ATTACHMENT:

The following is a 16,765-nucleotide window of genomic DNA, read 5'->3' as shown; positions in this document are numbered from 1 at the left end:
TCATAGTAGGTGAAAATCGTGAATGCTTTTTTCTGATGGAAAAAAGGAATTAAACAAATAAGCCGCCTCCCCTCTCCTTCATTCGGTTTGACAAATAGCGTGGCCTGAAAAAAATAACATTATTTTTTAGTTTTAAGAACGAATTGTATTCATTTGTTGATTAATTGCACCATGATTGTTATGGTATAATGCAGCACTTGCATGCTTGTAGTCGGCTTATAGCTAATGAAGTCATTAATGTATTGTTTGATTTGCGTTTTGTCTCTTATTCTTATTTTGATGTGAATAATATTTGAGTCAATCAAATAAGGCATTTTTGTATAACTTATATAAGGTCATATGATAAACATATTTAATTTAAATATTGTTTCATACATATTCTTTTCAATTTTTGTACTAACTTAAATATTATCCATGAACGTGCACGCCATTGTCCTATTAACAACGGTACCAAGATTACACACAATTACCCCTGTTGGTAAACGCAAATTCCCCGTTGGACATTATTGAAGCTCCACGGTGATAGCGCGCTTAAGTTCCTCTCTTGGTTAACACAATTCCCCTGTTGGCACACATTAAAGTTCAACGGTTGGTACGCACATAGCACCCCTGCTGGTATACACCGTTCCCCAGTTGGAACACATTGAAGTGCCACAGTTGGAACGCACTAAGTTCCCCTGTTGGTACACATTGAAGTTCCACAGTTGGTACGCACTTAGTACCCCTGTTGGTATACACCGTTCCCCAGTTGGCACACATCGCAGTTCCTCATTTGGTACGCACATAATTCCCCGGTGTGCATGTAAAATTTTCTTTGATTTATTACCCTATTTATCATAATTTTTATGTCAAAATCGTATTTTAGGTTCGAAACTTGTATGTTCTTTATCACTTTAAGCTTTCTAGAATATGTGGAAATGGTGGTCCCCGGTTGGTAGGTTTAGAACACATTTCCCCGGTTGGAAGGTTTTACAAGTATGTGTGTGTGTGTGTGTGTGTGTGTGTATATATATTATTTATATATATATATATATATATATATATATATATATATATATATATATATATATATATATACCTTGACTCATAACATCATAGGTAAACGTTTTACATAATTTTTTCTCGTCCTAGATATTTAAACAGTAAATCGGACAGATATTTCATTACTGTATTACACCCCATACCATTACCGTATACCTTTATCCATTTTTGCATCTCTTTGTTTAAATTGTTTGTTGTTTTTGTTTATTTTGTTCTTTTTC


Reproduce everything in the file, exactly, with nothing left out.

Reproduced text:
The following is a 16,765-nucleotide window of genomic DNA, read 5'->3' as shown; positions in this document are numbered from 1 at the left end:
TCATAGTAGGTGAAAATCGTGAATGCTTTTTTCTGATGGAAAAAAGGAATTAAACAAATAAGCCGCCTCCCCTCTCCTTCATTCGGTTTGACAAATAGCGTGGCCTGAAAAAAATAACATTATTTTTTAGTTTTAAGAACGAATTGTATTCATTTGTTGATTAATTGCACCATGATTGTTATGGTATAATGCAGCACTTGCATGCTTGTAGTCGGCTTATAGCTAATGAAGTCATTAATGTATTGTTTGATTTGCGTTTTGTCTCTTATTCTTATTTTGATGTGAATAATATTTGAGTCAATCAAATAAGGCATTTTTGTATAACTTATATAAGGTCATATGATAAACATATTTAATTTAAATATTGTTTCATACATATTCTTTTCAATTTTTGTACTAACTTAAATATTATCCATGAACGTGCACGCCATTGTCCTATTAACAACGGTACCAAGATTACACACAATTACCCCTGTTGGTAAACGCAAATTCCCCGTTGGACATTATTGAAGCTCCACGGTGATAGCGCGCTTAAGTTCCTCTCTTGGTTAACACAATTCCCCTGTTGGCACACATTAAAGTTCAACGGTTGGTACGCACATAGCACCCCTGCTGGTATACACCGTTCCCCAGTTGGAACACATTGAAGTGCCACAGTTGGAACGCACTAAGTTCCCCTGTTGGTACACATTGAAGTTCCACAGTTGGTACGCACTTAGTACCCCTGTTGGTATACACCGTTCCCCAGTTGGCACACATCGCAGTTCCTCATTTGGTACGCACATAATTCCCCGGTGTGCATGTAAAATTTTCTTTGATTTATTACCCTATTTATCATAATTTTTATGTCAAAATCGTATTTTAGGTTCGAAACTTGTATGTTCTTTATCACTTTAAGCTTTCTAGAATATGTGGAAATGGTGGTCCCCGGTTGGTAGGTTTAGAACACATTTCCCCGGTTGGAAGGTTTTACAAGTATGTGTGTGTGTGTGTGTGTGTGTGTGTATATATATTATTTATATATATATATATATATATATATATATATATATATATATATATATATATATATATATACCTTGACTCATAACATCATAGGTAAACGTTTTACATAATTTTTTCTCGTCCTAGATATTTAAACAGTAAATCGGACAGATATTTCATTACTGTATTACACCCCATACCATTACCGTATACCTTTATCCATTTTTGCATCTCTTTGTTTAAATTGTTTGTTGTTTTTGTTTATTTTGTTCTTTTTC